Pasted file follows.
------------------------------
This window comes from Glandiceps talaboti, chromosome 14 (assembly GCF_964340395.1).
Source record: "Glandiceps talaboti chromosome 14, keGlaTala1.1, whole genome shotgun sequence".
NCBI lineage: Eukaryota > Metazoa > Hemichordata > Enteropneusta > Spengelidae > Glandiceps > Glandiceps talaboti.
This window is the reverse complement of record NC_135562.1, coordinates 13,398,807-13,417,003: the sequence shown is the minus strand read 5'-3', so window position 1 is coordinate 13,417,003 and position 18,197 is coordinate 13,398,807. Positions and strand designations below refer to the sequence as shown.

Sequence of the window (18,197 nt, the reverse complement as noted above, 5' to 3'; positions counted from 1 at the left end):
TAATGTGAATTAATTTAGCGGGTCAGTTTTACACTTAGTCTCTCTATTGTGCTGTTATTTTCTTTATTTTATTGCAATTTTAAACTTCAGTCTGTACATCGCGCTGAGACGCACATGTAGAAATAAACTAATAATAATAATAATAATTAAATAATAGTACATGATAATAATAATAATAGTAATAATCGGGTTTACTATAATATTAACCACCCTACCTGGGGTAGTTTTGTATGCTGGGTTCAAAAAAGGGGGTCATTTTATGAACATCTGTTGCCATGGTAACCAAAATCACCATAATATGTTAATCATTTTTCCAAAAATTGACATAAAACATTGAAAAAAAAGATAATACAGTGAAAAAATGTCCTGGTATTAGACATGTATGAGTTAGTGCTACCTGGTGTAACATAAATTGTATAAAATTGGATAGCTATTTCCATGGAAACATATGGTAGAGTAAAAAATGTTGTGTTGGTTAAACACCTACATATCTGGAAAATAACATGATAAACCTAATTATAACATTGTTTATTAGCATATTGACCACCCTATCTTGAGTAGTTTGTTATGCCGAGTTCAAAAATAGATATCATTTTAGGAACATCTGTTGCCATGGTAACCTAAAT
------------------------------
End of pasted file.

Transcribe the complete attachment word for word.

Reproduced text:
This window comes from Glandiceps talaboti, chromosome 14 (assembly GCF_964340395.1).
Source record: "Glandiceps talaboti chromosome 14, keGlaTala1.1, whole genome shotgun sequence".
NCBI lineage: Eukaryota > Metazoa > Hemichordata > Enteropneusta > Spengelidae > Glandiceps > Glandiceps talaboti.
This window is the reverse complement of record NC_135562.1, coordinates 13,398,807-13,417,003: the sequence shown is the minus strand read 5'-3', so window position 1 is coordinate 13,417,003 and position 18,197 is coordinate 13,398,807. Positions and strand designations below refer to the sequence as shown.

Sequence of the window (18,197 nt, the reverse complement as noted above, 5' to 3'; positions counted from 1 at the left end):
TAATGTGAATTAATTTAGCGGGTCAGTTTTACACTTAGTCTCTCTATTGTGCTGTTATTTTCTTTATTTTATTGCAATTTTAAACTTCAGTCTGTACATCGCGCTGAGACGCACATGTAGAAATAAACTAATAATAATAATAATAATTAAATAATAGTACATGATAATAATAATAATAGTAATAATCGGGTTTACTATAATATTAACCACCCTACCTGGGGTAGTTTTGTATGCTGGGTTCAAAAAAGGGGGTCATTTTATGAACATCTGTTGCCATGGTAACCAAAATCACCATAATATGTTAATCATTTTTCCAAAAATTGACATAAAACATTGAAAAAAAAGATAATACAGTGAAAAAATGTCCTGGTATTAGACATGTATGAGTTAGTGCTACCTGGTGTAACATAAATTGTATAAAATTGGATAGCTATTTCCATGGAAACATATGGTAGAGTAAAAAATGTTGTGTTGGTTAAACACCTACATATCTGGAAAATAACATGATAAACCTAATTATAACATTGTTTATTAGCATATTGACCACCCTATCTTGAGTAGTTTGTTATGCCGAGTTCAAAAATAGATATCATTTTAGGAACATCTGTTGCCATGGTAACCTAAAT